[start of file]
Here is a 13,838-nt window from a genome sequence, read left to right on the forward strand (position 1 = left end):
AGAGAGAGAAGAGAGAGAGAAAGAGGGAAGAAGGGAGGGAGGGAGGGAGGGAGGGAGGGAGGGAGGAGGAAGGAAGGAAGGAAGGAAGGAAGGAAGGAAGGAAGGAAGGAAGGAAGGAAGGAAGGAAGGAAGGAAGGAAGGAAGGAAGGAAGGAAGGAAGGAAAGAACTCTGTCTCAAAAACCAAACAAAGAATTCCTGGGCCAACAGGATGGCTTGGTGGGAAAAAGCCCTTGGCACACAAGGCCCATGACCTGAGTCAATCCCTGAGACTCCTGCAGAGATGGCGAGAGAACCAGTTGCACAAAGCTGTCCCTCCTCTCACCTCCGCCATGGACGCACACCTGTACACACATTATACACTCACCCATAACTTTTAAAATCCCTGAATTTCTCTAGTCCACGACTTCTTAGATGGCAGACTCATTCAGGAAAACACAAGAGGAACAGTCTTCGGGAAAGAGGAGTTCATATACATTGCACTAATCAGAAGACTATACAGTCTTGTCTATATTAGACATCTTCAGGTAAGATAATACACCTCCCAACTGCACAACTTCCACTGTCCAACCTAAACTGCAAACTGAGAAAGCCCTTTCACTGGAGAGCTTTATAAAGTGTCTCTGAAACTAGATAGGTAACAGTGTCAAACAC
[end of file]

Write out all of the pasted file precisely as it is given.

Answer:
Here is a 13,838-nt window from a genome sequence, read left to right on the forward strand (position 1 = left end):
AGAGAGAGAAGAGAGAGAGAAAGAGGGAAGAAGGGAGGGAGGGAGGGAGGGAGGGAGGGAGGGAGGAGGAAGGAAGGAAGGAAGGAAGGAAGGAAGGAAGGAAGGAAGGAAGGAAGGAAGGAAGGAAGGAAGGAAGGAAGGAAGGAAGGAAGGAAGGAAGGAAAGAACTCTGTCTCAAAAACCAAACAAAGAATTCCTGGGCCAACAGGATGGCTTGGTGGGAAAAAGCCCTTGGCACACAAGGCCCATGACCTGAGTCAATCCCTGAGACTCCTGCAGAGATGGCGAGAGAACCAGTTGCACAAAGCTGTCCCTCCTCTCACCTCCGCCATGGACGCACACCTGTACACACATTATACACTCACCCATAACTTTTAAAATCCCTGAATTTCTCTAGTCCACGACTTCTTAGATGGCAGACTCATTCAGGAAAACACAAGAGGAACAGTCTTCGGGAAAGAGGAGTTCATATACATTGCACTAATCAGAAGACTATACAGTCTTGTCTATATTAGACATCTTCAGGTAAGATAATACACCTCCCAACTGCACAACTTCCACTGTCCAACCTAAACTGCAAACTGAGAAAGCCCTTTCACTGGAGAGCTTTATAAAGTGTCTCTGAAACTAGATAGGTAACAGTGTCAAACAC